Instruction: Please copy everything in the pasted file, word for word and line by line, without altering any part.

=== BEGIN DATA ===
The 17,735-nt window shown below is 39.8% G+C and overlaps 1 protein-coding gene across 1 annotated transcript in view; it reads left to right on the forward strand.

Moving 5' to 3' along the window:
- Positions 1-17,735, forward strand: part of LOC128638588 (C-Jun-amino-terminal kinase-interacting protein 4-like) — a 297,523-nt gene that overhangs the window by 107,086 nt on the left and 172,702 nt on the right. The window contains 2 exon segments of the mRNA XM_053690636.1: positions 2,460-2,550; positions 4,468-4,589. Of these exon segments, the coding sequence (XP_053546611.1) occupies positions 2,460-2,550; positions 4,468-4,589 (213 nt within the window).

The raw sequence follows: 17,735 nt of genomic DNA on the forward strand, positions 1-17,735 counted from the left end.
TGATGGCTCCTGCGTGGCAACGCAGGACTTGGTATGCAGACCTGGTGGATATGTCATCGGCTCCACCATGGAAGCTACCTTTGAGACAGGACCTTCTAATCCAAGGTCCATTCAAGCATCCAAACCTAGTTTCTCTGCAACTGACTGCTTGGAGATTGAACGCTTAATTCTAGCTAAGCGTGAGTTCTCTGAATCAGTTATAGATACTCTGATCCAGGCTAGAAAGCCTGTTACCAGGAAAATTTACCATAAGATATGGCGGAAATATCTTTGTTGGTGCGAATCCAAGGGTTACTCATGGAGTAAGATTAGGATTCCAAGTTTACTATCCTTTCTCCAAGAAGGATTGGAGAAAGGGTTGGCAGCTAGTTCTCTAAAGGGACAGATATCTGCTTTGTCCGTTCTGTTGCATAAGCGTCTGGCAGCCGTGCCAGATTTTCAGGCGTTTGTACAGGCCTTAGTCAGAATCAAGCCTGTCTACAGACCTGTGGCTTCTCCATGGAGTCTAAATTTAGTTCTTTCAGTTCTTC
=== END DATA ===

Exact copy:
The 17,735-nt window shown below is 39.8% G+C and overlaps 1 protein-coding gene across 1 annotated transcript in view; it reads left to right on the forward strand.

Moving 5' to 3' along the window:
- Positions 1-17,735, forward strand: part of LOC128638588 (C-Jun-amino-terminal kinase-interacting protein 4-like) — a 297,523-nt gene that overhangs the window by 107,086 nt on the left and 172,702 nt on the right. The window contains 2 exon segments of the mRNA XM_053690636.1: positions 2,460-2,550; positions 4,468-4,589. Of these exon segments, the coding sequence (XP_053546611.1) occupies positions 2,460-2,550; positions 4,468-4,589 (213 nt within the window).

The raw sequence follows: 17,735 nt of genomic DNA on the forward strand, positions 1-17,735 counted from the left end.
TGATGGCTCCTGCGTGGCAACGCAGGACTTGGTATGCAGACCTGGTGGATATGTCATCGGCTCCACCATGGAAGCTACCTTTGAGACAGGACCTTCTAATCCAAGGTCCATTCAAGCATCCAAACCTAGTTTCTCTGCAACTGACTGCTTGGAGATTGAACGCTTAATTCTAGCTAAGCGTGAGTTCTCTGAATCAGTTATAGATACTCTGATCCAGGCTAGAAAGCCTGTTACCAGGAAAATTTACCATAAGATATGGCGGAAATATCTTTGTTGGTGCGAATCCAAGGGTTACTCATGGAGTAAGATTAGGATTCCAAGTTTACTATCCTTTCTCCAAGAAGGATTGGAGAAAGGGTTGGCAGCTAGTTCTCTAAAGGGACAGATATCTGCTTTGTCCGTTCTGTTGCATAAGCGTCTGGCAGCCGTGCCAGATTTTCAGGCGTTTGTACAGGCCTTAGTCAGAATCAAGCCTGTCTACAGACCTGTGGCTTCTCCATGGAGTCTAAATTTAGTTCTTTCAGTTCTTC